Powerful Hurricane Dorian whirled dangerously close to Charleston on Thursday, with 115 mph winds racing around its wide eye.
At times, it looked like Dorian's eye wall might cut into the Lowcountry, bringing the storm's worst winds ashore.
Then it tracked ever so slightly to the north.
But it still created a colossal mess.
At its height, the storm downed trees across the region and ripped power lines from the poles. Transformers exploded and homes and businesses went dark. Hundreds of thousands of people lost power.
It was yet another close call — after three straight years of close calls.
It was also a swirling reminder of our vulnerability and how a few miles, or even a few feet, can make all the difference.
100 miles from the eye
After decimating the Bahamas, Dorian had spun like a circular saw toward Florida's coast, at one point entering the books as the most powerful Atlantic hurricane in modern history.
But like Hurricane Matthew in 2016, Dorian churned 40 to 60 miles offshore, sparing Florida its wrath as it picked up speed toward Charleston.
By early Thursday, the diameter of its eye had expanded to 50 miles, as if dilated, and its winds held steady at 115 mph.
Under the cover of darkness, the storm's long curving bands arrived in waves, stripping leaves from trees and covering streets with small limbs.
Rising winds tore up awnings in downtown Charleston's Market area and transformers across the area exploded, lighting the sky an eerie blue. Heavy rain filled low spots downtown with a murky soup of fallen debris and trash.
At about 4 a.m., a terrible noise woke Melanie Warren and her husband Dax.
A neighbor's oak tree had crashed through the roof of their home on Chisholm Road on Johns Island, landing just 7 feet from their bed.
When Melanie opened her eyes, all she could see was dust and debris. Her husband screamed out her name.
“I don’t think I’d ever been afraid for my life before last night,” she said a few hours later.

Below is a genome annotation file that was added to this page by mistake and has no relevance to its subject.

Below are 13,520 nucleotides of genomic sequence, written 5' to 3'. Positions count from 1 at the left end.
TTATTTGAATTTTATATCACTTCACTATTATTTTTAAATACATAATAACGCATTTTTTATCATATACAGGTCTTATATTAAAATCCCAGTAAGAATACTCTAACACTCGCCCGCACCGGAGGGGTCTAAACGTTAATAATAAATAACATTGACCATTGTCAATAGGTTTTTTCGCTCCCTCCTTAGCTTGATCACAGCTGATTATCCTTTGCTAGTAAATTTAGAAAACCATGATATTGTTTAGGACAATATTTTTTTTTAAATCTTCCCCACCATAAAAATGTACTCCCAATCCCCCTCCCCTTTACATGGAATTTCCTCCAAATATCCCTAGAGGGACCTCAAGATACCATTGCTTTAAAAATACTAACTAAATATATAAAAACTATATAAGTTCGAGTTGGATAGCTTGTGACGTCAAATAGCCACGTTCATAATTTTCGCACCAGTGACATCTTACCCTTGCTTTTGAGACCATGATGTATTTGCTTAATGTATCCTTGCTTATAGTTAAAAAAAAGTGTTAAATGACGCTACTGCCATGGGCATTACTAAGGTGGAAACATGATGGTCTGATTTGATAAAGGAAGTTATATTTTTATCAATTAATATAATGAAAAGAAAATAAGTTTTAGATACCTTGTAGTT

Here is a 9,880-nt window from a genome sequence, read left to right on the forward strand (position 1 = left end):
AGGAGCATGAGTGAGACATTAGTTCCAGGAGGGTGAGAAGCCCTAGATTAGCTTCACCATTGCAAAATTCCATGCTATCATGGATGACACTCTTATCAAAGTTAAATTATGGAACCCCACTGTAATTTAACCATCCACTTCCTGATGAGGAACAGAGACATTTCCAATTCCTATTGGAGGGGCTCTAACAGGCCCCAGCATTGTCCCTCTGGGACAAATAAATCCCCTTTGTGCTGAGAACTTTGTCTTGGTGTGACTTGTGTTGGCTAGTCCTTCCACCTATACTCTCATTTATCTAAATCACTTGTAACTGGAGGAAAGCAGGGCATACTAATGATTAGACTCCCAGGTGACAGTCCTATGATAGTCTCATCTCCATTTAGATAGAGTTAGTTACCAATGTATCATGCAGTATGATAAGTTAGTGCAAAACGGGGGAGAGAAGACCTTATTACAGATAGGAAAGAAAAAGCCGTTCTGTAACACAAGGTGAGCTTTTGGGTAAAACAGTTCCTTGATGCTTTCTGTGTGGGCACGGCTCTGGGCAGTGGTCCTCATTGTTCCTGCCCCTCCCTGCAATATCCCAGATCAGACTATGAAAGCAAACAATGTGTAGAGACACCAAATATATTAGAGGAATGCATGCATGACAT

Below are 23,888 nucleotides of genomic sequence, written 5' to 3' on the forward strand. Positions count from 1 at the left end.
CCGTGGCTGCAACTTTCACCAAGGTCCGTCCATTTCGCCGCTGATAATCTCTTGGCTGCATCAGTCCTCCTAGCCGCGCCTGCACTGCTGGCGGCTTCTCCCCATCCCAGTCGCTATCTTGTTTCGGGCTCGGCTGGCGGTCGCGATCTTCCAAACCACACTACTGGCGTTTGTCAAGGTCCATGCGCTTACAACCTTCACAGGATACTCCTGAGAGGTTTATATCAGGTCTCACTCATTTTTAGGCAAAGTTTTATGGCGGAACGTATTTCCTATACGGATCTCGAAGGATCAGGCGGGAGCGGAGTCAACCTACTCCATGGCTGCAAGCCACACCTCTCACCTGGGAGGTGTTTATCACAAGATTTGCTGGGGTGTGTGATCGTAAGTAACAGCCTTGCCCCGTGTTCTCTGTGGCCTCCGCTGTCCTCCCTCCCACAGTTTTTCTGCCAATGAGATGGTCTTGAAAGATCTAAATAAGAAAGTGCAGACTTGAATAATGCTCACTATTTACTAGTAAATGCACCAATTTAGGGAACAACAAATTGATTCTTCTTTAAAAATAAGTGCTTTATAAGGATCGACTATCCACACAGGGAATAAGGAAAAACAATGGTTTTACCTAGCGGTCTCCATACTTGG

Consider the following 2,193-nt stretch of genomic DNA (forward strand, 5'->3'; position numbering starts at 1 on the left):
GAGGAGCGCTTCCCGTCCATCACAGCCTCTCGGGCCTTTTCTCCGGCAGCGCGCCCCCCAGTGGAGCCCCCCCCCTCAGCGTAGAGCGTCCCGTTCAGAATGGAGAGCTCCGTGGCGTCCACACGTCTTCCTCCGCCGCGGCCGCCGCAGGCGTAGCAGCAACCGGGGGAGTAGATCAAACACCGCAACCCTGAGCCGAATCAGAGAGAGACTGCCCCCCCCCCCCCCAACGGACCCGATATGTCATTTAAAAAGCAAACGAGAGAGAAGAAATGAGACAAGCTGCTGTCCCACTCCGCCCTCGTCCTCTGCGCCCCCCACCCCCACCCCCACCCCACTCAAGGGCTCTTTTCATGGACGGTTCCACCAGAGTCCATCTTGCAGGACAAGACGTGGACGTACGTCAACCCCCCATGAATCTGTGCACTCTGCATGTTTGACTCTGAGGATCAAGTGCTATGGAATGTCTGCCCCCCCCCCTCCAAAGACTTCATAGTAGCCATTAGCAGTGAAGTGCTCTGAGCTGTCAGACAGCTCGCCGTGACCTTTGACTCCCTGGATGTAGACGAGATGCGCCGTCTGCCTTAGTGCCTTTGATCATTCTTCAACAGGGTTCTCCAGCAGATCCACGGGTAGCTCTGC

She pointed out that had the tree fallen straight, it would have come down in the middle of their bed.
80 miles from the eye
The morning light revealed dark clouds the color of bruises. Rain bands pounded the area again and again. Trees bent under the weight of Dorian's winds and began to snap, taking power lines with them.
At midnight, only 6,000 customers had lost power.
By 7 a.m., that number was 160,000.
Sometime around then, Frank Peters and Cameron Holmes were sleeping in their two-story apartment on Rutledge Avenue downtown when they heard a loud thud.
They work several jobs, including ones with Charleston Pedicab, and had decided not to evacuate to help out however they could. After hearing the thud, they rushed downstairs and opened the door.
A massive rotting oak tree had crashed into their building, the apartment next door. They looked at the tree and then to their right: A second huge tree had fallen on a unit 20 yards away.
"The tree just missed my truck," Holmes said.
"We basically said, 'OK, the storm's here now,' " Peters added.
70 miles from the eye
Debbie Jaeger had made it through an anxious night watching the trees sway and dip around her home in West Ashley's Charlestowne Estates. And, by 9 a.m., she decided it was time to let her teacup poodle, Nikki, out for a few minutes.